Green Anole Found in Student's Salad Becomes Class Mascot
January 26, 2016
Consider this green anole (Anolis carolinensis) extremely lucky. After having seemingly escaped a lot of odds, from being picked in the fields to being washed, and then escaping almost certain death in a refrigerator, a 3-inch green anole popped out of some organic tatsoi and was saved by a school science teacher.
According to NJ.com, Sally Mabon bought the organic tatsoi at the Whole Earth Center in Princeton, a 100 percent organic produce center. As she unpacked the tatsoi, the lizard popped out. Mabon’s daughter brought the lizard to school where the science teacher, Mark Eastburn, set the lizard up with an enclosure.
This green anole survived the odds to become a teaching tool in teacher Mark Eastburn's science class.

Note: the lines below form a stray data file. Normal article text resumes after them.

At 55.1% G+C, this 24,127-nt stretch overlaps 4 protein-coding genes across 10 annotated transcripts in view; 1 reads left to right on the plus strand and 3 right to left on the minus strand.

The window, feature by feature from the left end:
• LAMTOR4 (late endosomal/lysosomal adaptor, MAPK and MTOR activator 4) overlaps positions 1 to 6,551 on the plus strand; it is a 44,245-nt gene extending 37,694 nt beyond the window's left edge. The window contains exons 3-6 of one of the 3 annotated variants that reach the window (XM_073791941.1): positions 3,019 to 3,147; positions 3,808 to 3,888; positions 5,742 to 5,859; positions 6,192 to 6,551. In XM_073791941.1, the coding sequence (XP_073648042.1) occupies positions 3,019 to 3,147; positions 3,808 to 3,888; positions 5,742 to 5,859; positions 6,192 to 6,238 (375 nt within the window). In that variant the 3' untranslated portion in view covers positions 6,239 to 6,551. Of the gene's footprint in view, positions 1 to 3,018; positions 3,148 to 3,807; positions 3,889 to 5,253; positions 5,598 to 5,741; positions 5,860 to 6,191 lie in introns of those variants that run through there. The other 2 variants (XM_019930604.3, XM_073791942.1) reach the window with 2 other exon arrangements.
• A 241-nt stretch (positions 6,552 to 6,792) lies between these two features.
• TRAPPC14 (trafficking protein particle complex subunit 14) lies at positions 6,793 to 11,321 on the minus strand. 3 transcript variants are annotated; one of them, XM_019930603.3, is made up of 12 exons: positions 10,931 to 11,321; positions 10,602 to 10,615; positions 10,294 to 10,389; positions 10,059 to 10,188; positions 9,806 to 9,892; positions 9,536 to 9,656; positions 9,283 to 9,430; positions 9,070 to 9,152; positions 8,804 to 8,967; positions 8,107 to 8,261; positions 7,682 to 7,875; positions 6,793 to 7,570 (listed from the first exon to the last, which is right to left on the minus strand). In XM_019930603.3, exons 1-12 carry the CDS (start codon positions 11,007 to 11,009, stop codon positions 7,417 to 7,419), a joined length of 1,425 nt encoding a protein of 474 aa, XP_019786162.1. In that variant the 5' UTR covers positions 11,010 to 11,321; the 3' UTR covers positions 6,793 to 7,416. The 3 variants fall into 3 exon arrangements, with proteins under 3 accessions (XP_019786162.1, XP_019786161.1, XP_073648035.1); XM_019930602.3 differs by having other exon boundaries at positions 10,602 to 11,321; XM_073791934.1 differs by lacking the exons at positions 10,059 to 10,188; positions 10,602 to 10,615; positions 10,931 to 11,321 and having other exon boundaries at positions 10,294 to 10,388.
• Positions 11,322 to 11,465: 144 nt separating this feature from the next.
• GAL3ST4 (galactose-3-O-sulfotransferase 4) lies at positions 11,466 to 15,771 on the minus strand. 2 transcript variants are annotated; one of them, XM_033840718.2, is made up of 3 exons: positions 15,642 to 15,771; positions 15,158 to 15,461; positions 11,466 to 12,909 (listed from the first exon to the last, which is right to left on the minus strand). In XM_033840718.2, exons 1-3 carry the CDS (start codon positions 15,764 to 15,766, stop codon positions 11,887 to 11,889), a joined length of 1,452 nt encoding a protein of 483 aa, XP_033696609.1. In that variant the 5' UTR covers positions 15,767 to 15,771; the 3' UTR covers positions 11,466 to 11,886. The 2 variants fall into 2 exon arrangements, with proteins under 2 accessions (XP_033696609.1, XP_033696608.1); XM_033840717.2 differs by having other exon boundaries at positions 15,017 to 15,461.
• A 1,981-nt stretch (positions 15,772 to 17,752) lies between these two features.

"Interesting things can happen when you're working as a science teacher," Eastburn told NJ.com. "We set up a little cage for it. It really came back amazingly well." The student’s named the anole Green Fruit Loop.
The produce manager at Whole Earth Center, Mark Atkinson said that the lizard surviving is a testament to organic food.
"I don't think the lizard would've made it in a conventional, non-organic box," he told NJ.com. "It might normally surprise or freak out conventional shoppers, but the majority of organic shoppers realize that produce is grown on a farm and there's lots of bugs and animals that live on a farm too. It shouldn't be a surprise that one here and there makes it to the produce shelf."
Green anoles are native to the Southeastern United States and are found in abundance in Florida and much of the south. They are an introduced species in much of the world, including, Hawaii, the Ogasawara Islands in Japan and have also become established in San Diego, Calif.